Miami History

Florida was admitted to United States as a State on March 3, 1845 (27th State), and the city of

Miami

was founded on July 28, 1896.  From the beginning, Miami’s rich sub-tropical abundance, its sun, sand and beautiful beaches have attracted seekers and dreamers. The Tequesta Indians found this land more than 10,000 years ago and had it all for themselves until the Spanish “rediscovered” it again in the 16th century.

 

In the 19th century, wreckers from the Bahamas came to South Florida and the keys to hunt for the remains of an international array of ships that crashed into the Great Florida Reef. At about the same time, the Seminole Indians, along with a group of runaway slaves came to Florida.
In 1891, a plucky widow named Julia Tuttle moved to Florida and purchased 640 acres of land on the north bank of the Miami River. Tuttle later talked wealthy railroad builder Henry Flagler into extending his railroad into

Miami

, building a luxury hotel and laying out a new town. These developments resulted in the birth of a new city.

 

As a result of these developments, thousands of new comers arrived in Florida. Even then,

Miami

had a very diverse population; people with a variety of cultures, from every part of the world flocked to this new city. Miami’s first mayor was an Irish Catholic. Most of the early merchants were Jewish. African Americans and Black Bahamians made up one-third of the City’s incorporators. Despite vast developments Miami fell into a deep depression three years earlier than the rest of the nation.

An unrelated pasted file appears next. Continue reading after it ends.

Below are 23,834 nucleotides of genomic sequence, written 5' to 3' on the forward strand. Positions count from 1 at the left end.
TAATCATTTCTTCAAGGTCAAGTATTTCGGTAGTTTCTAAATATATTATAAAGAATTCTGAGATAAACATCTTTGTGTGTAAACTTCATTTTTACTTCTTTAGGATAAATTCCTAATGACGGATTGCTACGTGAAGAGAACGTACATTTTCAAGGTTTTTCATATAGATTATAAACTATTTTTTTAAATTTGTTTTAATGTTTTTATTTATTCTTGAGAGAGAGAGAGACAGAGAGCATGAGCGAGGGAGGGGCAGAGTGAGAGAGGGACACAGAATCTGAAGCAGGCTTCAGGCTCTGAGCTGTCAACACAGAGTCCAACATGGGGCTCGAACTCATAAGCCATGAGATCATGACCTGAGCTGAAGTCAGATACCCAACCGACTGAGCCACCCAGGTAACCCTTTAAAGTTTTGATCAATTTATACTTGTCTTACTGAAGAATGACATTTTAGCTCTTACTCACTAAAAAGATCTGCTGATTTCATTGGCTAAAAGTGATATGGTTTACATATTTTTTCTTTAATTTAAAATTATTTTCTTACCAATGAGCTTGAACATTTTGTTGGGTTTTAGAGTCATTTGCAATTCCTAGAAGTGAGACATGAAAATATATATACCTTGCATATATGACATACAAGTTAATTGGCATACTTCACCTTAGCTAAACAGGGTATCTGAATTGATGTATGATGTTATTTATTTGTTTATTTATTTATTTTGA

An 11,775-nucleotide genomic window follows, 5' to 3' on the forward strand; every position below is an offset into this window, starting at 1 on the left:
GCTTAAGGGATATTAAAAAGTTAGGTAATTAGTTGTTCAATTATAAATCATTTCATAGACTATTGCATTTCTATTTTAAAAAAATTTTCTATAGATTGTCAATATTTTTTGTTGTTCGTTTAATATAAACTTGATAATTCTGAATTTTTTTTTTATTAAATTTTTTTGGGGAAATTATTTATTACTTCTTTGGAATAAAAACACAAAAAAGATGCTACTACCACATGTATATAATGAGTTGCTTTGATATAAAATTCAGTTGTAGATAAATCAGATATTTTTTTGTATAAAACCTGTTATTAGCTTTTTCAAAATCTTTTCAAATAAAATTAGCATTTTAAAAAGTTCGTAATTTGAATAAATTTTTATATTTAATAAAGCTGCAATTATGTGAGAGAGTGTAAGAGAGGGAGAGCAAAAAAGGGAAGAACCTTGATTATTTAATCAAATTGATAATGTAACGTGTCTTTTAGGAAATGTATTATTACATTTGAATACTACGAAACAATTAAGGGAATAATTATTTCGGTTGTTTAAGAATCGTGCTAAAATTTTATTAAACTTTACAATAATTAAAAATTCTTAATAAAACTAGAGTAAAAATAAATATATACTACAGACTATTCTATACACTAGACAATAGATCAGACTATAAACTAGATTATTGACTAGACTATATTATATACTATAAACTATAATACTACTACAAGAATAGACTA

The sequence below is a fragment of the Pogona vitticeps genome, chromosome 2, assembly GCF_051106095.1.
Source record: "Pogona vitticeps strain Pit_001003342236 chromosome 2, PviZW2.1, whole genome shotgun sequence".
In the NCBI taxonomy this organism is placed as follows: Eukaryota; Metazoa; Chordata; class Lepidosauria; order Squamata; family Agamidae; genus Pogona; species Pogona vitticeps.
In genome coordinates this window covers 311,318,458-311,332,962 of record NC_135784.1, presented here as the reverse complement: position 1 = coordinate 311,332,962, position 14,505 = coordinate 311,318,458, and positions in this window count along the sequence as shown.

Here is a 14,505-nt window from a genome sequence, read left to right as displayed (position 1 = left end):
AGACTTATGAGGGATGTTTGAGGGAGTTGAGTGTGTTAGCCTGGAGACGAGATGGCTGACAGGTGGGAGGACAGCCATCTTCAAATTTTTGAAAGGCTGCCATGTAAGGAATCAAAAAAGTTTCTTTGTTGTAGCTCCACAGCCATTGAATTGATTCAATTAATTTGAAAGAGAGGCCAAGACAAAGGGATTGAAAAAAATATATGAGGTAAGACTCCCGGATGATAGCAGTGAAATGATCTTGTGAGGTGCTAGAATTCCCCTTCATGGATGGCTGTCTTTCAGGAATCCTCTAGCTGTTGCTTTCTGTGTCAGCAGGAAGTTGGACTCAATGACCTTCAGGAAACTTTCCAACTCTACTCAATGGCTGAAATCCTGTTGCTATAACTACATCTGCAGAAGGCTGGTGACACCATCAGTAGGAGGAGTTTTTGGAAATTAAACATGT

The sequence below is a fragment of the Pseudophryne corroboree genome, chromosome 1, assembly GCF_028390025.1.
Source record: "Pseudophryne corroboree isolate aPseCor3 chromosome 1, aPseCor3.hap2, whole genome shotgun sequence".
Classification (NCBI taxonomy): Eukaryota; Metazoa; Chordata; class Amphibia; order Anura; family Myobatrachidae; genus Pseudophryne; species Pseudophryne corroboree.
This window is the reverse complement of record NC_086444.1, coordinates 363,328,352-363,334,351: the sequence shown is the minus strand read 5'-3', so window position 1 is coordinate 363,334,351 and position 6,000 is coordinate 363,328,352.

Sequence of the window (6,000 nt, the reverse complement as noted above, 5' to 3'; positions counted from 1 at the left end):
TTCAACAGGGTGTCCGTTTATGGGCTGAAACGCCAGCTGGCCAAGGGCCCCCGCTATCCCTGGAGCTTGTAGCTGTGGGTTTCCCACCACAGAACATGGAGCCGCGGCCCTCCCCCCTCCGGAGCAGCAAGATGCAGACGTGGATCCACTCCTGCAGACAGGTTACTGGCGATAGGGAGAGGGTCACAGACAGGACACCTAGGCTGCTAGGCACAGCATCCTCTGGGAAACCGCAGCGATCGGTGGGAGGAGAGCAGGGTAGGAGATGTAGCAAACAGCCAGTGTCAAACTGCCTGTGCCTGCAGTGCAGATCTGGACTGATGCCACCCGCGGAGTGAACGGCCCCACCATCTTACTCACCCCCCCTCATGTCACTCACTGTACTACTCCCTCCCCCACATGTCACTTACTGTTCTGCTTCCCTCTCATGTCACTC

After the 1926 hurricane Miami didn’t stay down for long. Its resilient spirit brought it out of the 1930’s depression ahead of the rest of the nation. This happened in part due to the aviation industry. During the depression, Pan American Airways began the era of modern aviation with “Flying Clippers” from Miami Dinner Key. Even then, Pan Am advertised Miami as the “Gateway to the Americas”. Today, the Pan-am terminal is the home to City of Miami officials: City hall.

Countless men and women who trained in Miami during World War II hurried back to South Florida after the war creating another period of phenomenal growth. Despite all of this development, Black Miamians were still waiting for their own dreams to come true. Segregation of the races was prescribed by both law and custom as the order of the day. Even the color of the beaches was clearly defined during this period as separated.

As a result of this segregation, Overtown developed a unique identity and a sense of pride in its people. So teachers, administrators and staff of all public schools were integrated.

When Fidel Castro took over Cuba in 1959, Miami’s history took an unexpected turn. In a single decade, more than a half million Cubans fled to South Florida. In about four months, 125,000 refugees arrived in Miami. As they stayed and prospered, they helped transform Miami into a true connecter to Latin America.

During the 1980’s, our city experienced days of racial tension. A wind of rage, hate and fear blew over the city. At least 18 people died and more than a thousand were injured. Another sort of wind blew over Miami on August 24, 1992. Hurricane “Andrew” lashed South Florida leaving death and destruction behind. Once again Miami overcame the nightmare.

Three years later the City of Miami fell into the worst financial crisis of its history. To help the City survive, the state government created a supervisory board to watch over the municipal services. At the time of this fiscal catastrophe, major bond-rating services reduced Miami’s ratings to junk.

At the beginning of the 21st century, things started to change for the better. Since 2001, the credit ratings have been steadily increasing and now the city is at an all time high level standing with all three of its credit-rating firms.